Look on this electronic stage for more portraits of Popi in the future.
Trained as a Geographer, I have long been interested in mapping the spatial relationship of things. That interest has fueled much of my photographic work. That's why I made self portraits while the doctor was cutting on my ear last week.
This morning I was sitting in the doctor's examination room by myself, waiting for a follow-up exam, reading Frederick Forsyth's The Afghan. I was lost in the Qissa Khawani Bazaar with Colonel Razak when the Doctor's assistant, a pretty young lady enters the room.
"I want to see your site," she says.
Youth excites me; I get confused. I'm not sure if she's asking about a geographical SITE, such as the Qissa Khawani Bazaar, or the SIGHT of her smooth bronze skin and laughing brown eyes, or the latent SIGHT held inside the camera in the small pouch on my belt.
I ask her which site/sight she's interested in. She points to my ear; the medical SITE of a recent basal cell surgery. OK, that was easy. Now I know where I am.
But I am also here flirting with overlapping concepts in the theme of my blog. I am considering the possibilities of "Ears that see and eyes that hear". And I am wondering if the site/sight confusion this morning wasn't a tiny spark of cosmic light that allowed me to step inside this metaphor.
I can't get Seward Johnson's "Unconditional Surrender" sculpture out of my mind today.
The original Eisenstaedt photograph has been a sacred icon in the lore of great photojournalism. So, why is this giant couple provoking me and is that good?
In the first place, they annoy me because they're so prominent, yet so inaccessible. Like a gigantic tease. They are a narcissistic, cartoonish giant and they pray on the iconic memories of all passers bye. I feel victimized by their hijacked heat.
The scale is wrong. They make me want what I can't get from here. Who doesn't want to participate in the ardor of that original moment again and again and again? Freedom! Victory! That original Moment was so monumental. These cartoonish lips are so high!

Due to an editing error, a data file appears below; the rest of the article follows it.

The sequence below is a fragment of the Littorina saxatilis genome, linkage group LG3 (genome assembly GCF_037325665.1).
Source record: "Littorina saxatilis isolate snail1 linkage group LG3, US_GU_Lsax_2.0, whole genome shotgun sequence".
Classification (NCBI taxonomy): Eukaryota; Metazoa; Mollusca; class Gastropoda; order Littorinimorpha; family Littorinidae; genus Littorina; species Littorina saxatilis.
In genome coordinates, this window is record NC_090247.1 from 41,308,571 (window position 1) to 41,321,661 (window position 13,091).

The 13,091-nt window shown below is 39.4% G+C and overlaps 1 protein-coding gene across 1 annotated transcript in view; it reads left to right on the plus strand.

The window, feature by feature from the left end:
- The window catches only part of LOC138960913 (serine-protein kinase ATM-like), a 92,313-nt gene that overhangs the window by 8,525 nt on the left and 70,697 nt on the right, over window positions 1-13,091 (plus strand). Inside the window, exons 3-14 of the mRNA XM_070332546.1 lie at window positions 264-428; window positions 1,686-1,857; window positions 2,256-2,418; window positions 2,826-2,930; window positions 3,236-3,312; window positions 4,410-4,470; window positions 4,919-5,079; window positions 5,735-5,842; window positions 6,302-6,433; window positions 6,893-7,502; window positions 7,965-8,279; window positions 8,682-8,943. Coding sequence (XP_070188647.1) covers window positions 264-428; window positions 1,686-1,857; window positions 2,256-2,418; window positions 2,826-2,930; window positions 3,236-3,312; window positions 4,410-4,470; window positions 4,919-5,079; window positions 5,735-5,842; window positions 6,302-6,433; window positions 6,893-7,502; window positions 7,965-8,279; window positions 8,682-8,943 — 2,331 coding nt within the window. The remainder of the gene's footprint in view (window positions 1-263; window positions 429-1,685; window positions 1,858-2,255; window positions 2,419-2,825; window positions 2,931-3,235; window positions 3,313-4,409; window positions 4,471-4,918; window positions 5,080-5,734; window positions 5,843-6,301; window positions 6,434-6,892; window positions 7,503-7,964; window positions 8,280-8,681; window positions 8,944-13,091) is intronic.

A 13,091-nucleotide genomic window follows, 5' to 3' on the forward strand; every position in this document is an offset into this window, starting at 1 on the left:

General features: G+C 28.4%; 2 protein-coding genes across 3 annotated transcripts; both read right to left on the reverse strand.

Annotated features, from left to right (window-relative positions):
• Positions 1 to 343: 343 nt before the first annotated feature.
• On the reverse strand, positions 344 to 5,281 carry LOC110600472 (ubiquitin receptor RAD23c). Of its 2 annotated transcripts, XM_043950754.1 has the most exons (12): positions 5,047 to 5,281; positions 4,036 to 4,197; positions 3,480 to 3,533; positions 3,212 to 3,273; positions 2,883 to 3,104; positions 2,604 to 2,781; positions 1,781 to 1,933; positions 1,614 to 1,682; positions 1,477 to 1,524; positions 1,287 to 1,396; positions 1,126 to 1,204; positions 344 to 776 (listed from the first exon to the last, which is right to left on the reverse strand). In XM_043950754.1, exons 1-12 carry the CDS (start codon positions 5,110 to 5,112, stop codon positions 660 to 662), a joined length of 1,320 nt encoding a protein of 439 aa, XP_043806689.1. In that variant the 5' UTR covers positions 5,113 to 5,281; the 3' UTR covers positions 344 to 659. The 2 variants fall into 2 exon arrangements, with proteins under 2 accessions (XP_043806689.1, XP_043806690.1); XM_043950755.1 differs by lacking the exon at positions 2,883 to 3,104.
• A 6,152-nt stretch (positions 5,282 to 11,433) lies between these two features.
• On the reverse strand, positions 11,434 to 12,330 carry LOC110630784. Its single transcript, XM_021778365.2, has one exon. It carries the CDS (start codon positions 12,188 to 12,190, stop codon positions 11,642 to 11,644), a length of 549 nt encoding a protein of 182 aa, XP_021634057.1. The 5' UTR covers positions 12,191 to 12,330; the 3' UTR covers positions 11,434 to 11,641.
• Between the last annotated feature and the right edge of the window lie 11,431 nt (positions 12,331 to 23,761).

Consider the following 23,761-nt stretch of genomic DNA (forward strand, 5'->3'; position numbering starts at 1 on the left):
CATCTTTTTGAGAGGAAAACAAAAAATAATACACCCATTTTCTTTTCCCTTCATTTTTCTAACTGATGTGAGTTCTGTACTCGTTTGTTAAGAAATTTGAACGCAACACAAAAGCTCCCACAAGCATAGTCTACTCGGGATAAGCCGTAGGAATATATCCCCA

In the second place, the cute title, "Unconditional Surrender", bothers me because, in this context, it suggests sexual domination. It carries subtleties of association that smell like victor's rights. And that kind of thinking just leads to trouble.
In the third place, this huge couple reminds me that I have more work to on myself as a resident of this circus city. But that's OK; it's what I need in order to keep reinventing myself here on the left coast of Florida.
Apparently perceptual shifting happens when nearly sacred art works leave two-dimensional space and enter the 3-D world. I suppose we feel it getting closer to us in our safe realms. And it moves us. Provocative art can really heat up an atmosphere.
So, here I am living in my blog's metaphor again. What is the trick here?
Am I designing my future to fit a Self-Portrait yoke?
So it's "ears that see and eyes that hear". Some times a little extra stimulation will bring one to the point of recognizing their photo moment. This picture coming immediately after a little tip-of-the-ear surgery.
From the series entitled "Pool Work" which began five years ago after my wife started chemotherapy treatments for breast cancer. This series of photographs served to convince Pamela that "bald is beautiful". She has survived the critical five year test and has avoided any renewals of the cancer. Hooray!
i'm trying to remember who said the best photographs are made with eyes that hear and ears that see. i may find the source again, soon, since i'm cleaning my garage-office-studio this week, but i'm not counting on it.
the important thing about the eyes and ears idea, it seems to me, is that two-dimensional space can only be transformed into a great photograph through extraordinary means. 20/20 vision is not enough to produce a great photograph, otherwise all photos belonging to the f.64 club of photographers would be fantastic to behold.
setting forth to begin a new photographic project, i routinely engage in a meditation based on the eyes and ears thesis, oftentimes while in the shower. i scrub my senses to the ready by emptying my mind of preconceived notions. i prepare for a tai chi experience. i relax so that i can respond to light and form and sound and smell with all of my senses.
when all my senses are working in unison i know that a great photographic opportunity will present itself.